The move paid immediate dividends for the Canadiens, who surprised everyone by ousting the Washington Capitals and Pittsburgh Penguins in the first two rounds of the Stanley Cup Playoffs and reached the Eastern Conference Finals.
A point-per game player in 2008-09 with the Calgary Flames (39 goals, 43 assists), Cammalleri had 26 goals and added 24 assists in just 65 games for the Habs during the regular season. He was sensational during the playoffs, going 13-6-19 in 19 games during Montreal's remarkable run.
"To end up in Montreal, I couldn't be happier," Cammalleri said. "You think of a place where a hockey player would like to play, and Montreal is right there."
Marc Savard, Boston Bruins -- Looking to add to a crop of young talent that already included Phil Kessel, Patrice Bergeron and Marco Sturm, the Bruins struck gold when they signed Savard to a four-year, $20 million deal on July 1, 2006 – the same day they also agreed to terms with defenseman Zdeno Chara.
"I felt all along that if we could get Chara to sign, some other things would fall into place and players would realize that the Bruins are serious about winning," said Jeff Gorton, who was the club's interim GM at the time.
All Savard did in his first season was finish third in the League with 74 assists and pace the Bruins with 96 points. He racked up 166 points over the next two seasons before a concussion limited him to just 41 games in 2009-10.
"When Chara signed, it helped out a lot for sure," Savard said. "But before he signed, I was excited about the Boston situation. I had offers from other teams, but I think when he signed it really helped make my decision easier."
Marian Hossa, Chicago Blackhawks – Two years, two different teams, two losses in the Stanley Cup Final.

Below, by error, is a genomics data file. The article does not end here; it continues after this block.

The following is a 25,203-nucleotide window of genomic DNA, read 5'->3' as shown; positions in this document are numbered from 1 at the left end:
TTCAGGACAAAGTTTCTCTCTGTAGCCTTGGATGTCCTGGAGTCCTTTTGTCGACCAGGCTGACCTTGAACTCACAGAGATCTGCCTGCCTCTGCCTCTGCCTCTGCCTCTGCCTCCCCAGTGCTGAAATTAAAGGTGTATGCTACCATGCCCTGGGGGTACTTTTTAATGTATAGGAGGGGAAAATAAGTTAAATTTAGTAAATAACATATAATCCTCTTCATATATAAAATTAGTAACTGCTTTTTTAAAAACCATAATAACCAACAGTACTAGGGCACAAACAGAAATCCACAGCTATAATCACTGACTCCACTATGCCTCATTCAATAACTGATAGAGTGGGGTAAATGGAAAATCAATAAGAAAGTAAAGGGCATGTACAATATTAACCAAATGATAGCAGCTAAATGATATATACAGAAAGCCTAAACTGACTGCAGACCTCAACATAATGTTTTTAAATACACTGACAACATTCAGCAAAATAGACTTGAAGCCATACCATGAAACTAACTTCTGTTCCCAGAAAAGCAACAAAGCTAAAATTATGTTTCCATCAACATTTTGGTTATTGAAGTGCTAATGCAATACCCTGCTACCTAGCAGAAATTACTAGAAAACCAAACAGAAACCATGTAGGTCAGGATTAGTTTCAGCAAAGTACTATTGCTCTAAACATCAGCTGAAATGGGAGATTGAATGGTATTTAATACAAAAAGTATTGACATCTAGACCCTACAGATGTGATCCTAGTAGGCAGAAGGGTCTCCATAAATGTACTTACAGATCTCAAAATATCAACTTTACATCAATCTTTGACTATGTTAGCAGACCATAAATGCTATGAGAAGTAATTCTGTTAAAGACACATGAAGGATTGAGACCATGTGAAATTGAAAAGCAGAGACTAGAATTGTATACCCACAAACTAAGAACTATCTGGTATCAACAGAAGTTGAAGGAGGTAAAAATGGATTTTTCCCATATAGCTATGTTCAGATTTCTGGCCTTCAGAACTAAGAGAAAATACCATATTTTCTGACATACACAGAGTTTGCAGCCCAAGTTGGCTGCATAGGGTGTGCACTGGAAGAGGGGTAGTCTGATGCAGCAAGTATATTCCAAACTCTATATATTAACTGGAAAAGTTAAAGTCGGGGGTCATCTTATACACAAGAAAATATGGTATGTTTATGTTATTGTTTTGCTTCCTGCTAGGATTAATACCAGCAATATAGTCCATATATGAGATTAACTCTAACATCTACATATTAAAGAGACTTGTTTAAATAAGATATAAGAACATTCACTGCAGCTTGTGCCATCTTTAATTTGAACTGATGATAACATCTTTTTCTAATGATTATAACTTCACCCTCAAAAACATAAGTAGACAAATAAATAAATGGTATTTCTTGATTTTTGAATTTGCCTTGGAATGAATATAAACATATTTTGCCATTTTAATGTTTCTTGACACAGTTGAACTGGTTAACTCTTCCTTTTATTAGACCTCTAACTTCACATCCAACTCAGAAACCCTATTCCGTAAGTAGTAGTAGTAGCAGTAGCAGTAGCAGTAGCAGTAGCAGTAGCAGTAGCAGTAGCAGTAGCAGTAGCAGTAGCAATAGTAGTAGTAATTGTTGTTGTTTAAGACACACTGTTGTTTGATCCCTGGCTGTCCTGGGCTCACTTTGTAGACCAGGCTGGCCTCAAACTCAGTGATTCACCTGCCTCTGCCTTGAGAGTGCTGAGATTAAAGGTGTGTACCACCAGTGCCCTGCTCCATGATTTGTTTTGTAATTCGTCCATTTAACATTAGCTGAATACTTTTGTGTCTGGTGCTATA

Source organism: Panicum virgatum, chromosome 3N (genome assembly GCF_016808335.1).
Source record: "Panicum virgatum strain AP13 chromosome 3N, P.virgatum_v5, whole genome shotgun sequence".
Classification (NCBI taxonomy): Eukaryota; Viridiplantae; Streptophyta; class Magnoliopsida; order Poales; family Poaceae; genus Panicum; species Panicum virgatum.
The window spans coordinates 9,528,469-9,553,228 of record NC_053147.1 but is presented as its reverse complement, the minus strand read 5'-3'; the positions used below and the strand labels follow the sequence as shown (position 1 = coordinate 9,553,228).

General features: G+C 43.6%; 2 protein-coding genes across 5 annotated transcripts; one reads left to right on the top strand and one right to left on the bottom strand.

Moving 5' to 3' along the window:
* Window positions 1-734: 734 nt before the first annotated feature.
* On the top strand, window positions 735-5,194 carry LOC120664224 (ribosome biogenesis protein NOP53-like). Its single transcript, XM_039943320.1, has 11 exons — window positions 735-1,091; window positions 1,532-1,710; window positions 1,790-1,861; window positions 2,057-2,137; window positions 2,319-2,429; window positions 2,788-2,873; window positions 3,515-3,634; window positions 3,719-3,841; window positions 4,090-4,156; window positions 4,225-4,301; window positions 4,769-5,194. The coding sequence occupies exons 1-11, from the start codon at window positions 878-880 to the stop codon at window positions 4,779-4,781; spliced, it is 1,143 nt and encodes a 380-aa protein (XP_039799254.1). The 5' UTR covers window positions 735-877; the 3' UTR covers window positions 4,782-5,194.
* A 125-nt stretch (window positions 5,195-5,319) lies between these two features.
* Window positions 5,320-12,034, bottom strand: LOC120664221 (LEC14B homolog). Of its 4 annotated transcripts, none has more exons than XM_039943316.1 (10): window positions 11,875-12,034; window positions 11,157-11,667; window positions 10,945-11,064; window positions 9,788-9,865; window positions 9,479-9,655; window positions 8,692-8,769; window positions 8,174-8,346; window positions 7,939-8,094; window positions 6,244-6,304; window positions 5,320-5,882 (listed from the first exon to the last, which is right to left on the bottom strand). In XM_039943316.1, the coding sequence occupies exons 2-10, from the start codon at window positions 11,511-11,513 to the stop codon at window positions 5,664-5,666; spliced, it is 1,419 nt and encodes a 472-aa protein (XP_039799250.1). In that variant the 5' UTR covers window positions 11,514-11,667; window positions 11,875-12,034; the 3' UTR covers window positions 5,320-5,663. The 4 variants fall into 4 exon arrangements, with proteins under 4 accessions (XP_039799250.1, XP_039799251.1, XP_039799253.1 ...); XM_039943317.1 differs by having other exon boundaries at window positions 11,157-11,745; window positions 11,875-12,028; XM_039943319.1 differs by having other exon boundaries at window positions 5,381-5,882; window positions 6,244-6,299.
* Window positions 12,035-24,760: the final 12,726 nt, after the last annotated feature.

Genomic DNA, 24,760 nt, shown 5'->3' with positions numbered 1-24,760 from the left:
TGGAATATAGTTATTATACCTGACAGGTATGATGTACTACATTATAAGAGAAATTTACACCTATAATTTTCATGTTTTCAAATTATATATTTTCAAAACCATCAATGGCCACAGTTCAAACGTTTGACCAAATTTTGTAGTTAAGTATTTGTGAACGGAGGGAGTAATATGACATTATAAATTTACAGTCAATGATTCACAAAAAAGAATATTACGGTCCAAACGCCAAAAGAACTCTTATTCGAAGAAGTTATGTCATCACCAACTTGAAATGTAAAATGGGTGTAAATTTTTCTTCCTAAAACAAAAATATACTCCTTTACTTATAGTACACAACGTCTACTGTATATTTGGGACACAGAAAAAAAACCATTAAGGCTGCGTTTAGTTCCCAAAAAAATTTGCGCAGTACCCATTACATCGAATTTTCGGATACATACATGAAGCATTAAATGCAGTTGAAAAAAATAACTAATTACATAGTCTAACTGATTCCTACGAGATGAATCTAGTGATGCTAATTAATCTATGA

The third time was the charm for Hossa, who signed a 12-year contract worth $62.8 million with Chicago on July 1, 2009. Hossa turned out to be the missing piece in the Windy City, which went to capture its first Stanley Cup championship since 1961.
Hossa, who lost in the Final with Pittsburgh in 2008 and then to the Penguins with Detroit in 2009, missed roughly the first two months of the season due to a shoulder injury, but still finished with 24 goals, 27 assists and a plus-24 rating. It was the Hawks' young core that included Jonathan Toews and Patrick Kane that intrigued him.
"I was only in Detroit for one year, so when I saw Chicago, I was amazed at how they improved," Hossa said. "I saw their young talent and they are a big, strong, fast team and that's what I liked about them."
Hossa was the scorer the Blackhawks were looking for after the team was unable to come to terms with Martin Havlat, who signed with the Minnesota Wild. Once it became obvious that Chicago was going to be unable to retain Havlat, then-GM Dale Tallon focused his attention on Hossa.
"We were just unable to get a deal done with Marty," Tallon said after the Hawks and Hossa agreed to terms. "It was 11:01 and we decided to go in a different direction. The important thing we're doing is to keep the core together. So this deal was important to get done at this term to help us in the future solidify that core group."
Follow Brian Compton on Twitter: @BComptonNHL
Author: Brian Compton | NHL.com Staff Writer